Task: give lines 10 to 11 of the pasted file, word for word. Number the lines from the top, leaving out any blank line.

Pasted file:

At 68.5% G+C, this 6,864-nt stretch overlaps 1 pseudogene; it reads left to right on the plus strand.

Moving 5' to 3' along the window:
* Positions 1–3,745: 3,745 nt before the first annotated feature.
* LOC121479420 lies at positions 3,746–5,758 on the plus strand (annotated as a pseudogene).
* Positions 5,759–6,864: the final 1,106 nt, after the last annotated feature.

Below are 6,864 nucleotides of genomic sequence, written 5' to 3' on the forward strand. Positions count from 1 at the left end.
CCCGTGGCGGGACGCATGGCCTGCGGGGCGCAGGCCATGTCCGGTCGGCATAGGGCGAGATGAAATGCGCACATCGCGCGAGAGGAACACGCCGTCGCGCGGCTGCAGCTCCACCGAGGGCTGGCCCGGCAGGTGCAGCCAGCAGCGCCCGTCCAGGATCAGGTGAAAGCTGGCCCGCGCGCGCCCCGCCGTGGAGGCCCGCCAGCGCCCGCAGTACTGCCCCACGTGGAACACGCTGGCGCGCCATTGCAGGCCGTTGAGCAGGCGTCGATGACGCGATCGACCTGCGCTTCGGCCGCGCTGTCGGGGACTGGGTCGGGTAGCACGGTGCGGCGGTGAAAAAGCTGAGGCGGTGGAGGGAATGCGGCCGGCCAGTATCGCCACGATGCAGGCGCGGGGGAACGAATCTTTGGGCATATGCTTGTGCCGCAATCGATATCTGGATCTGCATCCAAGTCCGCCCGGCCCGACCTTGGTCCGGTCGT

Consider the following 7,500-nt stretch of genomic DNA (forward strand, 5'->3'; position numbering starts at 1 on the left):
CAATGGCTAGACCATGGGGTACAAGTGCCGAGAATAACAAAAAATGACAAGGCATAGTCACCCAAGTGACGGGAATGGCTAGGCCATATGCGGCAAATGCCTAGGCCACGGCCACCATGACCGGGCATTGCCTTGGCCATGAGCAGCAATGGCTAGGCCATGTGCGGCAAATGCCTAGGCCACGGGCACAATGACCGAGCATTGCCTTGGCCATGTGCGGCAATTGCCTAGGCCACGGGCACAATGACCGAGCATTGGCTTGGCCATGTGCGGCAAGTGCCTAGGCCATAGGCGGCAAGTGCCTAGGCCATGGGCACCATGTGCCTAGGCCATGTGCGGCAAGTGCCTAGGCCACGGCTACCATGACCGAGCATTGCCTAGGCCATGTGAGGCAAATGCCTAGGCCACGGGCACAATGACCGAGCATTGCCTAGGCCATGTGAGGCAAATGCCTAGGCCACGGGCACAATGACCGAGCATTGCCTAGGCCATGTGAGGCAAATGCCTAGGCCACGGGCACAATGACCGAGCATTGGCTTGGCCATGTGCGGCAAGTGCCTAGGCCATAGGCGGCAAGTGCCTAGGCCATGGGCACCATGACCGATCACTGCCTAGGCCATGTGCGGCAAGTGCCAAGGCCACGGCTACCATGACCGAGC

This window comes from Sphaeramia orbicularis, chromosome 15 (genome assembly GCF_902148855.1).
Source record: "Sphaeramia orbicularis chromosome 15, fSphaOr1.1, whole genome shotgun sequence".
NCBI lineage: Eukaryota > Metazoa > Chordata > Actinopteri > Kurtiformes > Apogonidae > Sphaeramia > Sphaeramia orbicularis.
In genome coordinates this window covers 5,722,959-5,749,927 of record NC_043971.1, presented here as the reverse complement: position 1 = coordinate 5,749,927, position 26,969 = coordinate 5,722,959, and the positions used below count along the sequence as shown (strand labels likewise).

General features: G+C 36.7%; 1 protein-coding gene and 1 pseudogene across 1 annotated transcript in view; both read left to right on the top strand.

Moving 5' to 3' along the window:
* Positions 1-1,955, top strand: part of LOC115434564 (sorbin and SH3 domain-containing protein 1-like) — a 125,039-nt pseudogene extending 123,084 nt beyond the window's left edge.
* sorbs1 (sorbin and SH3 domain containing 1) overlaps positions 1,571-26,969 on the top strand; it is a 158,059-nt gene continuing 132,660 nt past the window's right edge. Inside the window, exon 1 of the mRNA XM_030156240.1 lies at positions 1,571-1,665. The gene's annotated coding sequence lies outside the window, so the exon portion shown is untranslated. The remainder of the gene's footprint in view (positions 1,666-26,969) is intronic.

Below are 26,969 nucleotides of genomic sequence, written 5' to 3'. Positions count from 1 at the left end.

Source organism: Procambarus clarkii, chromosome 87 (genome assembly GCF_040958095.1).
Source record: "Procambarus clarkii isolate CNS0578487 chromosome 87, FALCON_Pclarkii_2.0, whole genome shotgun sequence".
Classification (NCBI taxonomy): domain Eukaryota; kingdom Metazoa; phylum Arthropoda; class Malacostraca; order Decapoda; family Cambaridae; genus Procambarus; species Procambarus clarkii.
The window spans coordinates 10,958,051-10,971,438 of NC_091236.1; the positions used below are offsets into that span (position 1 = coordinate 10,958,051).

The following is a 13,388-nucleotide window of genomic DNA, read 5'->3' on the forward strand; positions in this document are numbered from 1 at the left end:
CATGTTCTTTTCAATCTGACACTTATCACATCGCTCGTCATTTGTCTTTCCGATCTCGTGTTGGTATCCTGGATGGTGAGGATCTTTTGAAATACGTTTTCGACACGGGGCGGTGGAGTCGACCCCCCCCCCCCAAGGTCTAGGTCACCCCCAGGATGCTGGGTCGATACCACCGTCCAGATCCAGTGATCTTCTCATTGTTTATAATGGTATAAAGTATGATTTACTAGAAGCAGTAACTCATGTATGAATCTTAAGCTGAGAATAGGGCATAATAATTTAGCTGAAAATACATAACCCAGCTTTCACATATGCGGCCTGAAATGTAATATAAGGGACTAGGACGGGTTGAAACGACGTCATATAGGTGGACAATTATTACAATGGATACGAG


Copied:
This window comes from Sphaeramia orbicularis, chromosome 15 (genome assembly GCF_902148855.1).
Source record: "Sphaeramia orbicularis chromosome 15, fSphaOr1.1, whole genome shotgun sequence".